I came back to Dubai earlier this week after a 20 day long vacation in Mumbai. It was good fun meeting family and enjoying delicious meals from my mum’s kitchen. How I miss it!
I will start chronicling now on my travel diaries in the blog as well and this is the first of the many to come, let me know your thoughts on the same. The series will have my experiences while travelling to a destination and not necessarily a recipe to go with it. Again I am no expert at writing about travel but being a professional travel writer’s wife, I have come to love travelling even more over the years now.
Going back to my trip to Mumbai, it was such a fulfilling experience when I cooked for my family one evening. I made some pasta, oats spinach tikkis and dhokla.
Dhokla is popular Gujrati snack and quite nutritious at it too. Weight watchers can rejoice since this recipe goes easy on the calories too.
The dhokla turned out much better than usual, must have been my grandma watching over me and giving her expert tips when she saw me mixing the batter or tempering the dhoklas later.
I could see a glint of pride and her smiling ear to ear when I made the tempering and not get deterred by the crackling and popping of mustard seeds. This stuff used to always scare me and I had burnt my wrists a few times panicking over the popping mustard seeds in hot oil.
How things change! We just looked at each other and that moment melted my heart, it was simply beautiful.
2 cups gram flour
3 tsp canola oil
2 tsp green chilli paste
1 tsp ginger paste
1 sachet eno (fruit salt)
3/4 tsp lemon juice
Salt to taste
1 1/2 cup water
Handful of freshly chopped coriander powder
Pinch of red chilly powder (optional)
Freshly grated coconut (optional)
3 tsp canola oil
2 tsp mustard seeds
2 tsp cumin seeds
10-12 curry leaves (optional)
In a mixing bowl, sieve the gramflour and add salt, eno, chilli, ginger paste and mix well.
Add water, little at a time and blend all the ingredients together. The consistency of the batter needs to slightly thick and hence add water as per requirement. Do not pour all of the water instantly.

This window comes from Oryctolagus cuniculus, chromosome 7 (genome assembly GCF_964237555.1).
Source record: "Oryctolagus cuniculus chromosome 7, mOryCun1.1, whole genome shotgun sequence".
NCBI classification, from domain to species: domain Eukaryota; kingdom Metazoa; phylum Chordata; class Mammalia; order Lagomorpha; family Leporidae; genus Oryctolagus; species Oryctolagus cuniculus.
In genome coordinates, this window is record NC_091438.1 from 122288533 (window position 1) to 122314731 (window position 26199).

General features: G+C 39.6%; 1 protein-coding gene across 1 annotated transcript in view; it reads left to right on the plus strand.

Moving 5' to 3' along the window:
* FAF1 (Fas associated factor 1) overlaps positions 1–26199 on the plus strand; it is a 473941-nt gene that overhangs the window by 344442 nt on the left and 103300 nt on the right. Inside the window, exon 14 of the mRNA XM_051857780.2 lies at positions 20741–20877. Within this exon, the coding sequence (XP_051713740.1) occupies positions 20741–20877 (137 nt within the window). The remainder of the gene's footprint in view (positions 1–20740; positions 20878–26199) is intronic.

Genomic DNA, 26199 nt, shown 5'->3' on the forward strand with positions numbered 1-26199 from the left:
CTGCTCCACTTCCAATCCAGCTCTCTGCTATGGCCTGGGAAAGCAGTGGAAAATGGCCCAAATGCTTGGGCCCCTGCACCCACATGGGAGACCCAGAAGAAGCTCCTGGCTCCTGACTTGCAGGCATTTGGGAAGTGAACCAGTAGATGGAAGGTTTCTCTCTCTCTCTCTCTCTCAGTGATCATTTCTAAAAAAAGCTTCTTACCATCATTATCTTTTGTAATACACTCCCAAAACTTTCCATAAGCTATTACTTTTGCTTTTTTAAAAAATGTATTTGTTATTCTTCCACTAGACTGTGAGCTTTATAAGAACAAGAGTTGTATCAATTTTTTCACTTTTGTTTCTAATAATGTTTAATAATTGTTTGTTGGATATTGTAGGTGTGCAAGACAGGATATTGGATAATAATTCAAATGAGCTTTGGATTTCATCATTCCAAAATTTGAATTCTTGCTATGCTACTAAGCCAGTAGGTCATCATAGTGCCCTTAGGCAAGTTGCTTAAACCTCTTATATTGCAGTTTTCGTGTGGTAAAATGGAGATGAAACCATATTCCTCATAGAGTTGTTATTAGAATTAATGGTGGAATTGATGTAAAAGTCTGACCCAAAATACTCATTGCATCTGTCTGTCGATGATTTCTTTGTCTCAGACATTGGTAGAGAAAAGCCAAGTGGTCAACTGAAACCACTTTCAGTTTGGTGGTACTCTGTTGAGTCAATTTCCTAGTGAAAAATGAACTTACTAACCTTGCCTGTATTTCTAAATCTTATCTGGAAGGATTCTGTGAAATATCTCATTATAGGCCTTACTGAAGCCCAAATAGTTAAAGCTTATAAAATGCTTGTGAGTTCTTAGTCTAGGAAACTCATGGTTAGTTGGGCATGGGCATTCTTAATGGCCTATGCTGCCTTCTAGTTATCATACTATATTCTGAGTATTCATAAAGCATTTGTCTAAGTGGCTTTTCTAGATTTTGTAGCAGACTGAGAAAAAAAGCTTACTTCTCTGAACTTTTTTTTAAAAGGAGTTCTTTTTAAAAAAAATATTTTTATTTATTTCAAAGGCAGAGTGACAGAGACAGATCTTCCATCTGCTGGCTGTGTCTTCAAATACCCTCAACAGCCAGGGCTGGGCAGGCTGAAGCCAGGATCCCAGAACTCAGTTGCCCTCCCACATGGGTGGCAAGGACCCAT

Add oil and mix well, this helps give the batter a good sheen. Do not let the batter sit on the side for long after it has been made.
In a steamer, boil water and add the batter to greased plates in the dhokla stands. Fill the plates with the batter only to half the capacity since once steamed, the batter will rise.
Steam for almost 10-15 minutes with the lid on. Always set the steamer on medium heat, high flame will dry out the dhoklas and the end result won’t be soft and spongy.
Just like we check cakes, use a toothpick to check if the dhoklas have been cooked throughout after 10-12 minutes. If the toothpick comes out dry, remove the dhoklas off the heat.
Let it cool for a while and then un-mould them from the plates and cut them in diamond / square shape.
To make the tempering, heat oil and add mustard seeds and cumin seeds. Once they crackle, remove from the heat and with a spoon spread it over the dhokla pieces. I wish I had curry leaves that day so I could have added them to the tempering but we were too lazy to venture out and get some. Aren’t holidays all about lazing around and not stressing over the little things ?
Garnish the dhoklas with a generous sprinkling of freshly chopped coriander leaves, a pinch of red chilly powder and serve with green chutney and tomato ketchup.
I also like garnishing with freshly grated coconut but again it was not available and we gave it a pass.
This is one special post, for me this is not much about the recipe here but about my experience that one rainy evening in Mumbai spending some quality time with my loved ones.
Here’s to my family who taught me cook with love! Happy cooking! 😀